1. This site uses cookies to help personalise content, tailor your experience and to keep you logged in if you register.
    By continuing to use this site, you are consenting to our use of cookies.

    Dismiss Notice
  1. iems0nly
    Neutral with no compromise
    Written by iems0nly
    Published Sep 3, 2019
    Pros - Neutral with treble tilt, extremely detailed
    Cons - Bass light, treble maybe too exciting for some
    Simple Man’s review – Akoustyx R-220 (~200 USD)
    This is called simple man’s review because they are based on the sound of these earphones directly from my mobile phone (HTC 10), using 320 Kbps mp3 tracks. No expensive gears nor lossless tracks, no EQ, and all that hi-fi stuff.


    Product Specs
    : Dual BA (Custom tuned Knowles drivers)
    Impedance: 29Ω; Sensitivity: 109dB@1kHz
    Cable: 4 foot MMCX detachable cable, with Microphone, 3-button remote
    Shell: Aluminium alloy & polycarbonate housing
    Nozzle: ~3mm (like Etys)
    Preferred eartips: Comply foam tips
    Release year: October 2018
    Price: ~200 USD


    A word about Akoustyx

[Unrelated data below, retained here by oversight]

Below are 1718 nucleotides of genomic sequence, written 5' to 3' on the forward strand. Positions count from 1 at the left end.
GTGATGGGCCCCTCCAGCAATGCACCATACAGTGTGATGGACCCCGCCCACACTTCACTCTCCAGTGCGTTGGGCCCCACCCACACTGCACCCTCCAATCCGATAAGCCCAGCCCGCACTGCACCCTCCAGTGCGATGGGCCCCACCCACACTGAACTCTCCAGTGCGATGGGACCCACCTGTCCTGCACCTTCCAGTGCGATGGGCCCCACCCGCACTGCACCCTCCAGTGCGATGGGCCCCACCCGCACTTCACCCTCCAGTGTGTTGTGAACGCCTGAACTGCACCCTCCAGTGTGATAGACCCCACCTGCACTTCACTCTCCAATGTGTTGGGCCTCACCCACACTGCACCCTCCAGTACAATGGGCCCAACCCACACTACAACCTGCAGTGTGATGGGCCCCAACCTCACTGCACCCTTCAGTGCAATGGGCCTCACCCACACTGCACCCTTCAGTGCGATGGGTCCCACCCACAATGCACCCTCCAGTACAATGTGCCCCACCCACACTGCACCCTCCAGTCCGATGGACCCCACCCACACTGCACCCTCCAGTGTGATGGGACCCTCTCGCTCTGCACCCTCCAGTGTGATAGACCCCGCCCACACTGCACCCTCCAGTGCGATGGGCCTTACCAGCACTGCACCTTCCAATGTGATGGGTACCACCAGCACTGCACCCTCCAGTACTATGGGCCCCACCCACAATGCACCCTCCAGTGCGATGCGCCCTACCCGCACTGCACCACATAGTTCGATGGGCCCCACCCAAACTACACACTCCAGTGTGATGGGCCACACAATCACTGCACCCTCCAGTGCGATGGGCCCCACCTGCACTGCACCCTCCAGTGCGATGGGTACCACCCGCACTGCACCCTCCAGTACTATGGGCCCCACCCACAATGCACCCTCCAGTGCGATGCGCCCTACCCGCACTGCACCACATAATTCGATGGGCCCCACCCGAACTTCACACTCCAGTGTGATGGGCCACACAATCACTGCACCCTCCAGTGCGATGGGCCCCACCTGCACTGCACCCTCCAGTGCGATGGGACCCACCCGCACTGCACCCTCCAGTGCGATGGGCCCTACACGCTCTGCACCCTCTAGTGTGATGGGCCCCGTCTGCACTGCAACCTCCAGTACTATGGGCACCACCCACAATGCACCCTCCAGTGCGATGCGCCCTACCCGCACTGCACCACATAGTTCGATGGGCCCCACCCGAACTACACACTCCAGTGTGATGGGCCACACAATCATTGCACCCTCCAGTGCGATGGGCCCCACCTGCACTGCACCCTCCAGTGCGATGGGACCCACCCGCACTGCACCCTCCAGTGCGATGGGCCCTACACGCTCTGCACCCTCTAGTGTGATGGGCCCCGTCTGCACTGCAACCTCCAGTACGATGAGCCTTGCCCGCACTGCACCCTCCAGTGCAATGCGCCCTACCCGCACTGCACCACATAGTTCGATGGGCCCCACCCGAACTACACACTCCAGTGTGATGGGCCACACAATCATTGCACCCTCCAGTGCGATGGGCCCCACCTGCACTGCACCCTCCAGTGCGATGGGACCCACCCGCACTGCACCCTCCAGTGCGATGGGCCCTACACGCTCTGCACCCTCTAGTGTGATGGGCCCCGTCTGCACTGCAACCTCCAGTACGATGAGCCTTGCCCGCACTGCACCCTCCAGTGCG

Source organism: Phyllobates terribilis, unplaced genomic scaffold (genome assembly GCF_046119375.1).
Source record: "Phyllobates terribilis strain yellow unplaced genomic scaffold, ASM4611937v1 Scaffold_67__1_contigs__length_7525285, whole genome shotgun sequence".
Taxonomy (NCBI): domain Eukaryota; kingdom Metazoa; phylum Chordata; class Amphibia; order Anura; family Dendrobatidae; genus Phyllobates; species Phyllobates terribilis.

Akoustyx is an American company whose founder is the same person that founded the old Rock-It Sounds, if you’ve heard of them. There was a cult following for their R-Shield headphones- a drummer’s favourite, and the dual BA IEM R-50. So, they're into the headphone business for quite a while. However, Akoustyx is in no way related/connected with Rock-It Sounds and are completely separate business entities.

    Build – 4.5/5
    are two-piece. It’s part metal – aluminium alloy, and the second half that turns 90 degrees for the MMCX connectors is made of high-density polycarbonate, or hard plastic. They are very lightweight and black in colour. You can see the Akoustyx logo on one side of the metal bit of the housing, and the L/R markings on the other side.
    Cables are same as what we get with their little brother (Akoustyx R-115), twisted, copper-coloured, secured in a transparent braided plastic tube. The ear loops are permanently bent and return to their resting state when left alone. The cables are aesthetically pleasing and smooth to touch. The Y splitter is solid and loaded with strain reliefs on every protruding end. They are also equipped with a flat neck-cinch.